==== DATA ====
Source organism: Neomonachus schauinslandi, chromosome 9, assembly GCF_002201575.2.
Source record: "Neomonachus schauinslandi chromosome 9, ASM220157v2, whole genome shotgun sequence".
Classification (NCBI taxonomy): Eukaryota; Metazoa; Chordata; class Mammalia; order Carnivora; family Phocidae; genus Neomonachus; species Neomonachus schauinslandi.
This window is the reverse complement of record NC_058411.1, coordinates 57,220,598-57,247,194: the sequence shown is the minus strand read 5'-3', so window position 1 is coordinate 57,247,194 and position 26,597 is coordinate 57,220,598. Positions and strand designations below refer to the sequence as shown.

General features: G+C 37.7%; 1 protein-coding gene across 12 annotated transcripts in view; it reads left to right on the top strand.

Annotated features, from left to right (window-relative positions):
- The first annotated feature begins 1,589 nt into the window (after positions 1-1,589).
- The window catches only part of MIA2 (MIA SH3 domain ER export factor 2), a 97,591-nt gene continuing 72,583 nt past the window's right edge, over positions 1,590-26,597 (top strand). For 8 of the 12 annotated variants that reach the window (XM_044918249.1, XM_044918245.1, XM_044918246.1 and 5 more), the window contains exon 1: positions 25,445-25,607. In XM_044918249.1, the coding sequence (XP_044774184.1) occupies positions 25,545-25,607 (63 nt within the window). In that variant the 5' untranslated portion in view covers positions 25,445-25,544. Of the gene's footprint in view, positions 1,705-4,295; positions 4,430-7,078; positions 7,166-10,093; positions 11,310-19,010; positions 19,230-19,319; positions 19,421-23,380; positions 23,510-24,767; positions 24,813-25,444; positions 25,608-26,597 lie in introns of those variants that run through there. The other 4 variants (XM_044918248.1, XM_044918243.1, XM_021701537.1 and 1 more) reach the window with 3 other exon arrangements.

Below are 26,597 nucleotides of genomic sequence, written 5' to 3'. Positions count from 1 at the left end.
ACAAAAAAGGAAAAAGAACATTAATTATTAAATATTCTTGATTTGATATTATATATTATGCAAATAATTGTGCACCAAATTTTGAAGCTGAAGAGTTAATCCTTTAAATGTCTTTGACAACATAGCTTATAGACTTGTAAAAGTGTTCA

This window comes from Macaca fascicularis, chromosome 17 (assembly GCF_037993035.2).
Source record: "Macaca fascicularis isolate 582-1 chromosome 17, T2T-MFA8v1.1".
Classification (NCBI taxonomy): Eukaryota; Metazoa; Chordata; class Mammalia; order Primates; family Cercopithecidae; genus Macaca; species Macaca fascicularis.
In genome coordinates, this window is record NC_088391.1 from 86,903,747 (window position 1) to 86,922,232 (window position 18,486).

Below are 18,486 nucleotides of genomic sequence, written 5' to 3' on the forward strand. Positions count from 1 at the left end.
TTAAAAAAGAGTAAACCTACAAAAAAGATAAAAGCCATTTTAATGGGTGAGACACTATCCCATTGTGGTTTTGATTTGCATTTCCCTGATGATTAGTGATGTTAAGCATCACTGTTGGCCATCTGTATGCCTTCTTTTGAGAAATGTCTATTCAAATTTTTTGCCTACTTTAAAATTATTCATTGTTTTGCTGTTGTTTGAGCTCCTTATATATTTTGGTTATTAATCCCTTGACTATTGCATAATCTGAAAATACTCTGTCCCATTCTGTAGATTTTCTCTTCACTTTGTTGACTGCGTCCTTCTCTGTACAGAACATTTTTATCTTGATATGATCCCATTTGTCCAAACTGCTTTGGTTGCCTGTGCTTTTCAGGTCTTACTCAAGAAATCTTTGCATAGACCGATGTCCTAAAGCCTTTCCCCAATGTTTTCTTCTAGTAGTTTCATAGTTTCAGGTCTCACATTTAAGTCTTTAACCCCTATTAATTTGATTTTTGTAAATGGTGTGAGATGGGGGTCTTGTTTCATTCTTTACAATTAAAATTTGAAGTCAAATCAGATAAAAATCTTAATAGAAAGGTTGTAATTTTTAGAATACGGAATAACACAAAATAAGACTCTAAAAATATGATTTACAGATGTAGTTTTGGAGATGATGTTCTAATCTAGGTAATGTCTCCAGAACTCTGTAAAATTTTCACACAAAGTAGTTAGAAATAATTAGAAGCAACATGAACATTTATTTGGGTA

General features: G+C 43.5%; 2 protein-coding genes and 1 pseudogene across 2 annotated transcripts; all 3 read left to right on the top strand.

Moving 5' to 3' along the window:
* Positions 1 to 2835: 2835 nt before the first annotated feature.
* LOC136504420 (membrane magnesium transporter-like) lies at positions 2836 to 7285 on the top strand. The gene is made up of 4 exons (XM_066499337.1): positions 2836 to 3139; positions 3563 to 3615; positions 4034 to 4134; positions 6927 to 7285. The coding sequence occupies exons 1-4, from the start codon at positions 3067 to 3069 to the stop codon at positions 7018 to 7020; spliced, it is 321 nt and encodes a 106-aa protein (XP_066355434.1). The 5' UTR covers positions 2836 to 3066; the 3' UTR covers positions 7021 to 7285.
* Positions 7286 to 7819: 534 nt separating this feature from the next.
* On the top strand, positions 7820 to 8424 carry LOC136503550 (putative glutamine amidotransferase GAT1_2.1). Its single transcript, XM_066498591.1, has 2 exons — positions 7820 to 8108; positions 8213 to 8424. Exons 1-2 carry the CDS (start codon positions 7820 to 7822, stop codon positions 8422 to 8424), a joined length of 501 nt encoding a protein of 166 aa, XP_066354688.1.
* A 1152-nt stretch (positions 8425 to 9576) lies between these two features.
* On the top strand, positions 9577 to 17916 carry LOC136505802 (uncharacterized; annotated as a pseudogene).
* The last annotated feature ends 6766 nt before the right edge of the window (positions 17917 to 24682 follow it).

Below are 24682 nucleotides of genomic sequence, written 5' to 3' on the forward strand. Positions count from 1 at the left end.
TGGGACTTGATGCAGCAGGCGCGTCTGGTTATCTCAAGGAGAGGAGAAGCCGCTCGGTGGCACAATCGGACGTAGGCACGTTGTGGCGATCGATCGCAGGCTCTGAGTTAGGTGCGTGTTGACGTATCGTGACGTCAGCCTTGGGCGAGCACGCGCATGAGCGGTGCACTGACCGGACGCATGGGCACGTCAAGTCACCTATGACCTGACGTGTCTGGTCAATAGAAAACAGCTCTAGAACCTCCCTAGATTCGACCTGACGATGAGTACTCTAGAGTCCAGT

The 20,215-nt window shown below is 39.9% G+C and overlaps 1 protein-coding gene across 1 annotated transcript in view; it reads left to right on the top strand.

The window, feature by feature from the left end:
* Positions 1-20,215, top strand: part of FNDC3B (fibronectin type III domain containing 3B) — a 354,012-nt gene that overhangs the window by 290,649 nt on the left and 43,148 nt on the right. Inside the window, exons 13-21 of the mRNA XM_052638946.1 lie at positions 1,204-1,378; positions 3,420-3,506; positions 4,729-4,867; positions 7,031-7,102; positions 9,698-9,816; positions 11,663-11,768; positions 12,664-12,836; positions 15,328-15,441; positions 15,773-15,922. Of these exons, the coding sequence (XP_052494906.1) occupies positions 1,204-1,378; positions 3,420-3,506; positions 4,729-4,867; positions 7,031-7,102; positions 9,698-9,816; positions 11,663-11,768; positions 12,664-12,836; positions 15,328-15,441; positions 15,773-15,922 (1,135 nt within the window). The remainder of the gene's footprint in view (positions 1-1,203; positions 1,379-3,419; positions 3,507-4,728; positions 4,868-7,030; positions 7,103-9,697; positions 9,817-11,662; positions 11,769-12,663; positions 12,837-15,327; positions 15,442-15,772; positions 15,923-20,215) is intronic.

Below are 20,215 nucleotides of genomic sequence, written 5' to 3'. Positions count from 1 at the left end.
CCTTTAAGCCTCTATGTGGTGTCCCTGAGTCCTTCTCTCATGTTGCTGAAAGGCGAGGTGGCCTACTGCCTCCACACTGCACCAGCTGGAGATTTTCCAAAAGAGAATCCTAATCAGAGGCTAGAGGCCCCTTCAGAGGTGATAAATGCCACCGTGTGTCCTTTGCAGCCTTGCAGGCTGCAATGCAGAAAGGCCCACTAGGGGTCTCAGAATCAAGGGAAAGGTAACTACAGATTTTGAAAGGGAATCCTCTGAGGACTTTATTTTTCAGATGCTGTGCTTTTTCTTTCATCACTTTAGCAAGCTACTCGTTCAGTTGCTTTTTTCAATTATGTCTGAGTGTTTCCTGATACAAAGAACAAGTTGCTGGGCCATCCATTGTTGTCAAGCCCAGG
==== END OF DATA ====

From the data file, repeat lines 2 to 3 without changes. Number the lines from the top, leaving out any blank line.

Source record: "Neomonachus schauinslandi chromosome 9, ASM220157v2, whole genome shotgun sequence".
Classification (NCBI taxonomy): Eukaryota; Metazoa; Chordata; class Mammalia; order Carnivora; family Phocidae; genus Neomonachus; species Neomonachus schauinslandi.